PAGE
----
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Sci Rep. 2015 Aug 11;5:12928. doi: 10.1038/srep12928.

Subsurface pressure profiling: a novel mathematical paradigm for computing colony pressures on substrate during fungal infections.

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Integrated Material Assessment and Predictive Simulation Laboratory, Department of Mechanical Engineering, University of South Carolina, Columbia, SC 29208, USA.
Department of Computer Science and Engineering, University of South Carolina, Columbia, SC 29208, USA.
Department of Environmental Health Sciences, Arnold School of Public Health, University of South Carolina, Columbia, SC 29208, USA.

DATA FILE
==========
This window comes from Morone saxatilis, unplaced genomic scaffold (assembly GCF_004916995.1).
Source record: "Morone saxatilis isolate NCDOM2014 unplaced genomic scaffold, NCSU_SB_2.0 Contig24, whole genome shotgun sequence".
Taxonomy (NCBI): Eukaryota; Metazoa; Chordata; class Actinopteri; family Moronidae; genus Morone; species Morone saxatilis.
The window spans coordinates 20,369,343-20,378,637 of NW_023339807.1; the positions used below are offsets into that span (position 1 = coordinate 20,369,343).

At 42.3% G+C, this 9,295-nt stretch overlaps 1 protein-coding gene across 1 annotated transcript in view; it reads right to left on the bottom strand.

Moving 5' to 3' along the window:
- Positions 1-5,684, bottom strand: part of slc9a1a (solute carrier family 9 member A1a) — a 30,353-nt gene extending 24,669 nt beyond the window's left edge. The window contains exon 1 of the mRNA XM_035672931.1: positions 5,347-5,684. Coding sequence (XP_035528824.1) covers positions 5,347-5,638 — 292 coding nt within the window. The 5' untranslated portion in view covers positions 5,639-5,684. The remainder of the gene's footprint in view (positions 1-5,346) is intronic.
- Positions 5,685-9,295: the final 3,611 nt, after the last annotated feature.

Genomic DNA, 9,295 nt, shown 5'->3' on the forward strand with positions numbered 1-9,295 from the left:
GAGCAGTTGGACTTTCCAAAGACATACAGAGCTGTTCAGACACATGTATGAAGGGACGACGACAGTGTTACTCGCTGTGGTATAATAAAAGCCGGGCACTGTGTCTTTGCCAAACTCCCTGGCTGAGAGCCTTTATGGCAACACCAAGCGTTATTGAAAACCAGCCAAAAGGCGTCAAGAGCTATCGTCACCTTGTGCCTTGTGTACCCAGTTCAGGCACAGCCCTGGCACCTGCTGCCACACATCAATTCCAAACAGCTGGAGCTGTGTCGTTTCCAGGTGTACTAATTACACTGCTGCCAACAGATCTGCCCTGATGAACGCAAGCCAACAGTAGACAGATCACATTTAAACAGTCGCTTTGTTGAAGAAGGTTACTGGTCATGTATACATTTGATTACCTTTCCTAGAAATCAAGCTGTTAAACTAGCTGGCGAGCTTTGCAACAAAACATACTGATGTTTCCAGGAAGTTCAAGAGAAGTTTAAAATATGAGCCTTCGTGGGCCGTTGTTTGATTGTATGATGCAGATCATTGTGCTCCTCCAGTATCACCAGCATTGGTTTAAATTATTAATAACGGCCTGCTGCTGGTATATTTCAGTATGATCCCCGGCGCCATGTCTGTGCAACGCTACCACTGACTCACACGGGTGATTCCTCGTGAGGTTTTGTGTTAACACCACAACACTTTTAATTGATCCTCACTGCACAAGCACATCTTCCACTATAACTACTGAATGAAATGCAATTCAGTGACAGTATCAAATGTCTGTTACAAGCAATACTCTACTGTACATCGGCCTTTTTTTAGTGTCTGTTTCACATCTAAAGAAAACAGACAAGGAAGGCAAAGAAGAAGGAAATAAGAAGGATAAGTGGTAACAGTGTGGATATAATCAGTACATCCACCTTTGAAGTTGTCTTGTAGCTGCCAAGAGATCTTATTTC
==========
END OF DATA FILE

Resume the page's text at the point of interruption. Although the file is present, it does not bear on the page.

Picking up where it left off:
Colony expansion is an essential feature of fungal infections. Although mechanisms that regulate hyphal forces on the substrate during expansion have been reported previously, there is a critical need of a methodology that can compute the pressure profiles exerted by fungi on substrates during expansion; this will facilitate the validation of therapeutic efficacy of novel antifungals. Here, we introduce an analytical decoding method based on Biot's incremental stress model, which was used to map the pressure distribution from an expanding mycelium of a popular plant pathogen, Aspergillus parasiticus. Using our recently developed Quantitative acoustic contrast tomography (Q-ACT) we detected that the mycelial growth on the solid agar created multiple surface and subsurface wrinkles with varying wavelengths across the depth of substrate that were computable with acousto-ultrasonic waves between 50 MHz-175 MHz. We derive here the fundamental correlation between these wrinkle wavelengths and the pressure distribution on the colony subsurface. Using our correlation we show that A. parasiticus can exert pressure as high as 300 KPa on the surface of a standard agar growth medium. The study provides a novel mathematical foundation for quantifying fungal pressures on substrate during hyphal invasions under normal and pathophysiological growth conditions.

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